Sexual crime is dark and damaging – tackling it is too | UK News
I want to make it crystal clear that I do not sympathise with – and cannot and never will make excuses for – sex offenders.
What they have done is perhaps the most heinous and damaging thing a human can do to another.
However, I am also aware this is something society simply does not want to talk about – and yet it absolutely should.
It is a conversation we must all be forced into: what to do with sex offenders once they are released from prison?
“Lock them up, throw away the key,” I hear you say.
The reality is that this is not possible – not least because of the burden to taxpayers, but also, as with any crime, there is a wide spectrum of offences carrying different sentences.
We need to confront head on the fact that many sex offenders need support to prevent re-offending.
There is a stark difference, by the way, between sympathising with a sex offender and supporting one with the aim of rehabilitation. That is something the charity Circles UK deals with head on.
As one female volunteer described it to me: “We are not friends with the ‘core member’ (sex offender), in no way are we friends. We would never condone offences, but we are not reducing him to his offence, we are trying to move on past that and get him away from wanting to do anything like that.”
I was able to experience a Circle in action in the South West, which was at times fascinating, moving and terrifying.
In front of me was a sex offender, or “core member”, who had committed horrendous crimes.
To my view, over a number of weeks, he appeared contrite (core members are only allowed into a circle if they show remorse) and also, at times, I think scared.
He made no excuses for what he had done. He himself was a victim of abuse in childhood.
At times I found it hard to reconcile the person in front of me with the crimes he had committed. He seemed articulate and resolute. He seemed “normal”.
He described being “ashamed” of his offences, saying he understood if his victims wished him dead. At times the conversation fluctuated between the mundane and also tackling grim issues: one example – a dilemma over disclosure of his crimes to new friends.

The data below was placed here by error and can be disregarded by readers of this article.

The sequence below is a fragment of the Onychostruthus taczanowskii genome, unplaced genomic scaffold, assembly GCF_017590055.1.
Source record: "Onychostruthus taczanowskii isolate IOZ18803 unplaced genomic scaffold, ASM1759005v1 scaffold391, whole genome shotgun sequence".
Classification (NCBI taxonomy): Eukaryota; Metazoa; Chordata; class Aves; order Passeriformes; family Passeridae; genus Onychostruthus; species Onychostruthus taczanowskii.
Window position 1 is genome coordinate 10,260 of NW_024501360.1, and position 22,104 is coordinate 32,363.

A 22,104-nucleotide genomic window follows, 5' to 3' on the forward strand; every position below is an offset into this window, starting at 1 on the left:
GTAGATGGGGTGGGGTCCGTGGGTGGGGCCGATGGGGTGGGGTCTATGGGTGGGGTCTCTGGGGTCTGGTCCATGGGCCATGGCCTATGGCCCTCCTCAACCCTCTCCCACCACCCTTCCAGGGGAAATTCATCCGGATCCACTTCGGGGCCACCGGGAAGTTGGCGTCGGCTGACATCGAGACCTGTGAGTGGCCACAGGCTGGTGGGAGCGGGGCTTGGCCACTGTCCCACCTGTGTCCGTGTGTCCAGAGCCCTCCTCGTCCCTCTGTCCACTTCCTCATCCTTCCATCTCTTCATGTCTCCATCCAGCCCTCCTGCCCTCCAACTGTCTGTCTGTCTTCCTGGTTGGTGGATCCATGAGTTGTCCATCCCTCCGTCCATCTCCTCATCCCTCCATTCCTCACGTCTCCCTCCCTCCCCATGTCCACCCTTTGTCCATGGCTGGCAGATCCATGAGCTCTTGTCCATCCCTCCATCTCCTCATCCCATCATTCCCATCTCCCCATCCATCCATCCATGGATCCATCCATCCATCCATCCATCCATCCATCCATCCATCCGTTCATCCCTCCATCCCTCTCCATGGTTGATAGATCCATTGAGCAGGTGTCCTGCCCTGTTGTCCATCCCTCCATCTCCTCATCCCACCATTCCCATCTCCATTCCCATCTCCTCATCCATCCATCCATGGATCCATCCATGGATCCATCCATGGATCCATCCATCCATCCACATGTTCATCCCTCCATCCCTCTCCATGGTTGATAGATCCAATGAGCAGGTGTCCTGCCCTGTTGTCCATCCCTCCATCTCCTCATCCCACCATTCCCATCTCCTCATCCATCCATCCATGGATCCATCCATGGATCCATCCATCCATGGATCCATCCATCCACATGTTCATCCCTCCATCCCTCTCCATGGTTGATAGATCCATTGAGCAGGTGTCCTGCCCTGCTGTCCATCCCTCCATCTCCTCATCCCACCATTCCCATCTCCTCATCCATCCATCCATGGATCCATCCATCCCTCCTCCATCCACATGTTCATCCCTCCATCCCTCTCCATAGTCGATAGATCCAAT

Throughout I questioned myself – does he mean it when he says he’s ashamed and sorry? Can he in fact rehabilitate?
There were moments when he opened up to the circle, while I was observing in the corner. It was then that the power of a circle in action, members of the community giving up their time, for free and to help, became apparent.
It is of course difficult to know for sure whether this circle will work for this particular person but he seemed determined.
Most importantly the circle of volunteers appeared to regularly challenge him on his world view and decision making and push him towards reintegration, in a safe way.
I felt naturally conflicted but optimistic when I left, and as a volunteer I would imagine you have to be. A circle is an extra layer of protection for the public around a sex offender – in addition to police and probation.
It is powerful because it is unique. It is the community taking ownership of sexual abuse. Volunteers, ordinary members of the public, who are trying to prevent re-offending.
They are attempting to own sexual abuse in society in the same way we try to do with drugs and homelessness. The simple aim of Circles UK is “no more victims” and it is difficult to argue with that, isn’t it?
That said, for many sexual abuse victims, and those close to them, the idea of “supporting” a sex offender will seem unpalatable. That’s understandable – and it is also why Circles UK struggles to get funding.
“We are absolutely at the bottom of the pile when it comes to fundraising,” chief executive Riana Taylor tells me.
Volunteering for Circles clearly isn’t for everyone. It is one of the aspects I find most fascinating about the work this charity does: you need to go into it with an open mind.
I guess ultimately it comes down to answering a very difficult question, which won’t be the case for every offender either.
Is a sexual offender simply a sexual offender? Or is he/she a person, an individual, who has committed sexual offences?
The answer to that question may be the difference between those who can volunteer and those who can’t.
We should also ask ourselves – is something that aims to keep us safer as a community a bad thing?
It can’t be. But that doesn’t mean it’s easy.
Sexual crime is dark and damaging, complex and difficult, and so any possible or potential answer to tackling it will inevitably be dark and difficult too.